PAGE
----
For a Foot Soldier in War

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b2ap3_thumbnail_Climbers-resized-for-blog-photo.jpgBlog Post by Jim Jensen: Article by Rob Pizzie

My last two posts were an attempt to increase awareness of how decisions are made on a team, and to share some tools that can lead to better decisions. In the last post titled, Decision Making Process: Structured or not… I talked about the Levels of Decision Making model that we believe adds clarity and reduces unnecessary conflict in the decision-making process. Over the years that model has struck a chord with Rob Pizzie, one of three Managing Partners of the consulting firm Brizzey, and long-time client and friend of Crux Move. Rob’s article, For a Foot Soldier in War, represents his take on the value of identifying who’s making the decision. I hope you find it helpful.

Article by Rob Pizzie, PhD

For a Foot Soldier in War

In a life and death situation, decision making, although stressful, can be somewhat clear cut: someone – a surgeon in an operating room or a general in a war, for example - is in charge of making the decision, and those reporting to them – junior doctors, nurses, officers and foot soldiers – are responsible for following them.  In industry, decision making tends to be less black and white.  Often, as a group member, your input may be needed by your leaders and you likely have the appropriate expectation that your input should be considered.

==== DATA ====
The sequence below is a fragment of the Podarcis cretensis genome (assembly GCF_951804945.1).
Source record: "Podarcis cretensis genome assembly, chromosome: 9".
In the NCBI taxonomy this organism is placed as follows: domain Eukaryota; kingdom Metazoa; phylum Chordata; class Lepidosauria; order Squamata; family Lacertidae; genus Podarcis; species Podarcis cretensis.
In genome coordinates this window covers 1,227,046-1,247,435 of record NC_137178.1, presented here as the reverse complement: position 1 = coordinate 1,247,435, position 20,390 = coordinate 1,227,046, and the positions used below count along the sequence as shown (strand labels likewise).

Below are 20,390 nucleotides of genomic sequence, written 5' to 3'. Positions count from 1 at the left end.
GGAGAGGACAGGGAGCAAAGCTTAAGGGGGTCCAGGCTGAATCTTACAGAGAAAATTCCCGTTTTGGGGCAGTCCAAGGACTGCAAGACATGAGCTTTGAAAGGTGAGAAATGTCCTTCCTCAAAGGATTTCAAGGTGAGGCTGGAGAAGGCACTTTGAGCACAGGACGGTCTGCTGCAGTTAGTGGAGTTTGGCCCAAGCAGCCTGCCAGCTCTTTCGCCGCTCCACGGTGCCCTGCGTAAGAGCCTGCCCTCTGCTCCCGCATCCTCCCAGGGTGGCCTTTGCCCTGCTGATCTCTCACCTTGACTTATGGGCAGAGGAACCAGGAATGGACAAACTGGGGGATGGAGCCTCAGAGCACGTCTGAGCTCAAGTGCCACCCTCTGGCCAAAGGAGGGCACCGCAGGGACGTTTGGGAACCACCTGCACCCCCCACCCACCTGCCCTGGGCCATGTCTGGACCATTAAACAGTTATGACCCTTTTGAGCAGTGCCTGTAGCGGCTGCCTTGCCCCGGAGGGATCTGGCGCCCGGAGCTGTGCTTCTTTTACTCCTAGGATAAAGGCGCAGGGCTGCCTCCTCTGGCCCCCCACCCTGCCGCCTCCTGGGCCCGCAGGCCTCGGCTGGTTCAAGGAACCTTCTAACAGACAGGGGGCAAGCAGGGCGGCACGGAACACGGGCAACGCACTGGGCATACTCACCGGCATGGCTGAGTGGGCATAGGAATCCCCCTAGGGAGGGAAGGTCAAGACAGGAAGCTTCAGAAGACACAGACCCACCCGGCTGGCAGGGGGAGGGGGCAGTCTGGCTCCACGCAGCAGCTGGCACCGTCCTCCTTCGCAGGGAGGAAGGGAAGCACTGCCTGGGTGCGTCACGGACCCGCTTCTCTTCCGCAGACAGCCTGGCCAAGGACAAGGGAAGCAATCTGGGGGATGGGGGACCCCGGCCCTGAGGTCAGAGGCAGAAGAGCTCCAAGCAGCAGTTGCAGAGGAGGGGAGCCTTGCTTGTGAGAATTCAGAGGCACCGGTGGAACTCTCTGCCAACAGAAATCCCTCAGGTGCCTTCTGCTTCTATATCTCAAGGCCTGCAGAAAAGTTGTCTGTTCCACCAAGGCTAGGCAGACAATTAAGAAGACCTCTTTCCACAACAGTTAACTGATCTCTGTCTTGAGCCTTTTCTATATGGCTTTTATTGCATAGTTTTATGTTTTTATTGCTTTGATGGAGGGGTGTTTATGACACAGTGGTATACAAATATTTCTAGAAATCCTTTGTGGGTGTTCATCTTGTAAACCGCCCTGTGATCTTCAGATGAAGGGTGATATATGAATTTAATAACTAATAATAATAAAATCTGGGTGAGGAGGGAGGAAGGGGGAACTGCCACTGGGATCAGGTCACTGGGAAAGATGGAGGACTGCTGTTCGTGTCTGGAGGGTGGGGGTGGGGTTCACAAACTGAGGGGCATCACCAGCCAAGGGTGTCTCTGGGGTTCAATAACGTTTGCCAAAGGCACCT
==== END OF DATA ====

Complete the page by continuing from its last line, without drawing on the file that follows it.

As a manager in industry, depending on the situation, you might want to take advantage of the participation of your group members and you may choose to select from 5 decision making approaches:

  1. You need to make the decision yourself (for example, a confidential decision on organizational restructuring)
  2. You want or need the input from group members before making the decision 
  3. You see an advantage to collaborating with the group on a consensus decision.  Note:  This one can be tricky and it is always best to describe a back-up approach in case consensus cannot be reached.  For example, you might decide to seek a level three decision, but that if consensus cannot be reached in an hour it becomes a level two decision.
  4. You prefer your group members to make the decision with your input or 
  5. You want your group to make the decision without your involvement 

The greater freedom available to managers in industry can be powerful in that it provides the manager the opportunity to bring the experience of the group to bear on the decision-making process, allowing them to feel empowered and have more ownership in certain decisions.  On the other hand, if the manager is not clear on what type of decision making approach is to be taken, it can lead to confusion, inefficiency and, in some cases, frustration within the group.  

It is essential, before any discussion occurs, that the manager is clear with the group on what the level of decision making will be applied to each decision the group is addressing.  Imagine the impact on a group if they believe that an issue they are discussing is level four (the group will make the decision with input from the manager) when the manager has decided that it is actually level two (the manager will make the decision after taking input from the group).  

Crux Move Consulting taught me this approach to decision making many years ago and, although I am a slow learner and it took me a couple of years to see the value of the approach and the risks of not being clear on who “calls the shots” on any given decision, I have used it consistently with my leadership teams since then.  Even now, in the democracy that is Brizzey LLC, we still pay attention to this important set of rules.


You can learn more about Brizzey at


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Guest Tuesday, 16 January 2018

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